Bek Air flight 2100 Crash After Take Off
On the 27th of December 2019, Bek Air flight 2100, a domestic passenger flight with 93 passengers and 5 crew on board, crashed after departure from Kazakhstan’s Almaty International airport. The aircraft, a 25-year-old Fokker 100, broke into pieces after crashing into a building, leading to 12 fatalities, including the captain, and 65 people with severe injuries, 22 of whom are still in critical condition.
I know everyone is thinking about the loss of Ukraine International Airlines flight PS 752 in Tehran but right now there’s just not enough information for a reasonable discussion, so I’m going to stick with my original subject, which happened a few weeks earlier.
The captain was the pilot flying and the first officer pilot monitoring. Both flight crew were very experienced and used to cold and icing conditions. The weather and freezing conditions were not out of the ordinary for the airfield, which has comprehensive de-icing and anti-icing procedures.
According to Bek Air, the F100 had been parked at Almaty for two days and there had been no rainfall during this period. They stated that all necessary procedures were carried out. The stabilizers were de-iced but the wings were not as they were clean.
The F100 was configured correctly with zero flaps for departure on runway 05 right. All engines and systems were working normally as the aircraft rotated but at 18 feet above the runway the aircraft started oscillating, rolling right and then left as it lost height and the tail struck the runway. The F100 then climbed to six feet above the runway and then sank again; the tail striking the runway a second time. At the end of the runway, the aircraft again became airborne, reaching eleven feet above the ground and the captain commanded gear up. The speed dropped again and the nose dropped. The plane landed on its belly and glided on the snow travelling 50-55 kph (27-30 knots) through a perimeter fence and then crashed into a two-story house.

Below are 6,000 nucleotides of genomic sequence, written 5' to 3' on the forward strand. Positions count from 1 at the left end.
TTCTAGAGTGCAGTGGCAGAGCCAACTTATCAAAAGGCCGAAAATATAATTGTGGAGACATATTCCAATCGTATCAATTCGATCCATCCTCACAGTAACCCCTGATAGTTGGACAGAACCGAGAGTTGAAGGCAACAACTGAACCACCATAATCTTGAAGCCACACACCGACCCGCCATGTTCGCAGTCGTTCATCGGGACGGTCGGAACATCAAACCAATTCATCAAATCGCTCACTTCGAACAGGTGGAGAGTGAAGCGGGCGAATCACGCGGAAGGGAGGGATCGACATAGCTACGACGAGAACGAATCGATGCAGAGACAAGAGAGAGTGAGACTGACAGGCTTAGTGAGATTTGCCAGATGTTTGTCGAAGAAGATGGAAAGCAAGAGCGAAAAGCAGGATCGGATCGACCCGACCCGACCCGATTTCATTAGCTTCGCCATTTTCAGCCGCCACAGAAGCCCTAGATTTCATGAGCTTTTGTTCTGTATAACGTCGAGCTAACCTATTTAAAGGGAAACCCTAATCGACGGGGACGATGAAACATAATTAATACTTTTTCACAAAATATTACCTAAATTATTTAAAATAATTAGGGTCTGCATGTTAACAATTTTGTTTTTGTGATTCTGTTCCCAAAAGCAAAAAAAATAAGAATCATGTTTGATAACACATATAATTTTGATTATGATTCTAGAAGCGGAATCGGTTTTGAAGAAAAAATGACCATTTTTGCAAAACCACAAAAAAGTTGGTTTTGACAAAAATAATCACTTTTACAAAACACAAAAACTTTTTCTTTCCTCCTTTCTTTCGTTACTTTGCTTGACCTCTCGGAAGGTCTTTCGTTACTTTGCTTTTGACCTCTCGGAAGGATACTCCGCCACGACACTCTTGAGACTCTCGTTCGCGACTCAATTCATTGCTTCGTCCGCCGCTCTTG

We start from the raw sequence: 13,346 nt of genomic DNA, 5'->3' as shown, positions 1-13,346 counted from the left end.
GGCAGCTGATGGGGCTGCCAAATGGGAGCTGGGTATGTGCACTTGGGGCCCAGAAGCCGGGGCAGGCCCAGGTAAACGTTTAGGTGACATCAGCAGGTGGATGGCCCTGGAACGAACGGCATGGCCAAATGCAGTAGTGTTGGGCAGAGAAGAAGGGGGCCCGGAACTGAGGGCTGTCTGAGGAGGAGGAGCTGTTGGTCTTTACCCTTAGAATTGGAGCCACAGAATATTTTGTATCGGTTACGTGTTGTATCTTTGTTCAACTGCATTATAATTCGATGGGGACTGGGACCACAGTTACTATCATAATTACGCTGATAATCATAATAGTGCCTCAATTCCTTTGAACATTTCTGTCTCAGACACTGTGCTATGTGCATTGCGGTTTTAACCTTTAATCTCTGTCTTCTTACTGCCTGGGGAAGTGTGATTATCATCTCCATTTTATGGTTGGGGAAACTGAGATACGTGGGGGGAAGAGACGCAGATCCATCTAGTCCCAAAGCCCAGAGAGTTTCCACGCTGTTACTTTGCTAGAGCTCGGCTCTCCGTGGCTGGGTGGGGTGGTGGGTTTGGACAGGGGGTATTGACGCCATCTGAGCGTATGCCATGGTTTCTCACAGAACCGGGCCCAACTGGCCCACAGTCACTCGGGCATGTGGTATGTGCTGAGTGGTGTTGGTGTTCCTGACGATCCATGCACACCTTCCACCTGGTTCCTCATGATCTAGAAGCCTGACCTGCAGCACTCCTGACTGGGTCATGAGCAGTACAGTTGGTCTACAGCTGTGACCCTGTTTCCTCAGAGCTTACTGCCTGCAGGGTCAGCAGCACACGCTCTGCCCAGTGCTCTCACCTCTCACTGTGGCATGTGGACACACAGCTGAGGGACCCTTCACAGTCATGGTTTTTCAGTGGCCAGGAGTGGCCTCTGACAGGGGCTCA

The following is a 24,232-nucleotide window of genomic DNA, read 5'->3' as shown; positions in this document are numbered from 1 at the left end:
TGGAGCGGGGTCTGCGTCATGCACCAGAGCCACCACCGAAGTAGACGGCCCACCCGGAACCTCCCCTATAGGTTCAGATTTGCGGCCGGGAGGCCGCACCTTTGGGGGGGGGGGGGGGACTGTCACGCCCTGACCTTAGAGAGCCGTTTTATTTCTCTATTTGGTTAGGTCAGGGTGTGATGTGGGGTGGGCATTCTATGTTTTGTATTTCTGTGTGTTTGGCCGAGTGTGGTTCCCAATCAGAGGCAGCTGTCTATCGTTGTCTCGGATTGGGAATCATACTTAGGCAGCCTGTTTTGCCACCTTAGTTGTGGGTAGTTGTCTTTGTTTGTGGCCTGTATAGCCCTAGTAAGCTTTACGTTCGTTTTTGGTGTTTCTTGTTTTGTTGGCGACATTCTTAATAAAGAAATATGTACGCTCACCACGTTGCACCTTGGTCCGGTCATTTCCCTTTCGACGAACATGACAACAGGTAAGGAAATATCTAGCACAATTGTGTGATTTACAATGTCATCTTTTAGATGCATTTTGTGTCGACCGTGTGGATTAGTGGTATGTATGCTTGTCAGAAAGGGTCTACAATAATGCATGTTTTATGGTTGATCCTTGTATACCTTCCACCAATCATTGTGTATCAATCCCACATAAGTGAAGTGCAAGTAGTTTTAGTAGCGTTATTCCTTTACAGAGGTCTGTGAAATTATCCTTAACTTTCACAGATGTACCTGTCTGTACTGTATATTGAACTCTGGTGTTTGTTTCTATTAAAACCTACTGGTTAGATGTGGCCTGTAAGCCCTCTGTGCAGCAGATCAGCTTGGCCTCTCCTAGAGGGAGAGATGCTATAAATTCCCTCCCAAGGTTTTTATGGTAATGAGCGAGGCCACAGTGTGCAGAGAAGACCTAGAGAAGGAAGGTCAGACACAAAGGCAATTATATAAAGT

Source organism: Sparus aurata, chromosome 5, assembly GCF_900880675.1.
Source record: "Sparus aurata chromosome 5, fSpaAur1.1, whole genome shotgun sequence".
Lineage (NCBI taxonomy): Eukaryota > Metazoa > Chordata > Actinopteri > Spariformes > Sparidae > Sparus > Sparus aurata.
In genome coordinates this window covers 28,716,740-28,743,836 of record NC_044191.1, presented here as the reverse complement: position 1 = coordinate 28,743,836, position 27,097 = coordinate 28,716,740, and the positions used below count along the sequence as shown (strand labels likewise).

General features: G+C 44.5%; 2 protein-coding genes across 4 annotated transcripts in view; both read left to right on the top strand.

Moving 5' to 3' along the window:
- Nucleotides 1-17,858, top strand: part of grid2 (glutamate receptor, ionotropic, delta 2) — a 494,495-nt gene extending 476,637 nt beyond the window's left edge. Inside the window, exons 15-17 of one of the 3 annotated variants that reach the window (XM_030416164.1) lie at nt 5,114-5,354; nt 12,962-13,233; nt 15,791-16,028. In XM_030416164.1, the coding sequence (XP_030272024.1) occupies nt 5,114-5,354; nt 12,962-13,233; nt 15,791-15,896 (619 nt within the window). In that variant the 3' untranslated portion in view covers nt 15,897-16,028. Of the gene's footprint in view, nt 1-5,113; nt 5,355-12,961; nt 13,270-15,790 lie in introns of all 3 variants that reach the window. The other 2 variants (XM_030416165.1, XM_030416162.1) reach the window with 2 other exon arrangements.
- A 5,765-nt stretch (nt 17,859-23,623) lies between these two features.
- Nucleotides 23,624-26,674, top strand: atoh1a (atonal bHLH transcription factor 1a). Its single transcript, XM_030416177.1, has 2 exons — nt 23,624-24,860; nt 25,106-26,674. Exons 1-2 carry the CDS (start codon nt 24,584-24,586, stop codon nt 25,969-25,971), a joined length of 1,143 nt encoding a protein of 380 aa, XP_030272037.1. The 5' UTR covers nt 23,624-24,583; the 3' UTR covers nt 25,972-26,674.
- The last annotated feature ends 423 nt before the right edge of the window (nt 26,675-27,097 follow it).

The total flight was thirty-six seconds.
There is a number of CCTV videos from the airport. I’ve fast forwarded this one to the point where you can see the Fokker 100 on the runway on the far right of the frame.
This one gives a slightly better view of the oscillations. At the start, the aircraft lights are just visible at the top middle of the screen:
This one shows the whole sequence including breaking through the perimeter fence. The aircraft lights initially show at the top right, above and left of the time stamp:
More CCTV video showing the aircraft and the crash are available on this YouTube Channel listed as Joella Horn.
The airline state that the wind data retrieved from the black boxes shows wind speeds of 96 knots and that they believe that the aircraft was in the vortex of wake turbulence.
An Airbus A321 had departed from the same runway just under two minutes before.
However, AV Herald have posted an argument refuting this conclusion:
Editorial notes: while on the ground the wind measurement by the aircraft systems does not work with any reliability whatsoever, the aircraft was on the ground at that time, the bank angle changed while already skidding on the belly which can explain these values. According to METARs the wind was blowing from 100 to 140 degrees magnetic between 1 and 2 meters/seconds (2-4 knots). The previous departure departed 112 seconds prior to the Fokker 100. Assuming the wind came from 100 degrees during that entire time and thus at an angle of 50 degrees to the runway heading and was blowing at 1 meter/second, any wake turbulence vortices by the previous departure would have been blown left off the runway center line by a minimum of 85 meters (runway width 45 meters) and would have been left off the runway therefore, assuming a wind from 140 degrees at 2 meters/second the wake vortices would have been blown left off the runway center line by 224 meters. Using the wind data off the enhanced FDR diagram while the aircraft was airborne, the aircraft measured the wind from 155 degrees at 6 knots during the first liftoff, from 161 degrees between 5 and 7 knots during the second liftoff and from 132 degrees at 6 knots during the last liftoff. These values would result in the wake vortices blown left off the runway center line by more than 300 meters.
One of the survivors has stated that he saw ice on the wings and that passengers slipped and fell when disembarking via the wing.